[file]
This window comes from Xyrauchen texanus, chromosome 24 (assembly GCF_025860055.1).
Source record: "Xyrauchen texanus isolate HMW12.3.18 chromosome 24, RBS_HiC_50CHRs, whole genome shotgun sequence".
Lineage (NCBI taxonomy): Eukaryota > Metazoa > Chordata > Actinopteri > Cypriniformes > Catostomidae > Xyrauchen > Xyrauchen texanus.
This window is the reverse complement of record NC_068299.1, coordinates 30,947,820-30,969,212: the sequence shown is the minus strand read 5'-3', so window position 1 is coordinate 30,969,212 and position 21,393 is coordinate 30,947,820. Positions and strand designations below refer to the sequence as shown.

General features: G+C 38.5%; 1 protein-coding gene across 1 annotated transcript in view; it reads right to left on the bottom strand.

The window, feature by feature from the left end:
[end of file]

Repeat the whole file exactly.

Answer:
This window comes from Xyrauchen texanus, chromosome 24 (assembly GCF_025860055.1).
Source record: "Xyrauchen texanus isolate HMW12.3.18 chromosome 24, RBS_HiC_50CHRs, whole genome shotgun sequence".
Lineage (NCBI taxonomy): Eukaryota > Metazoa > Chordata > Actinopteri > Cypriniformes > Catostomidae > Xyrauchen > Xyrauchen texanus.
This window is the reverse complement of record NC_068299.1, coordinates 30,947,820-30,969,212: the sequence shown is the minus strand read 5'-3', so window position 1 is coordinate 30,969,212 and position 21,393 is coordinate 30,947,820. Positions and strand designations below refer to the sequence as shown.

General features: G+C 38.5%; 1 protein-coding gene across 1 annotated transcript in view; it reads right to left on the bottom strand.

The window, feature by feature from the left end: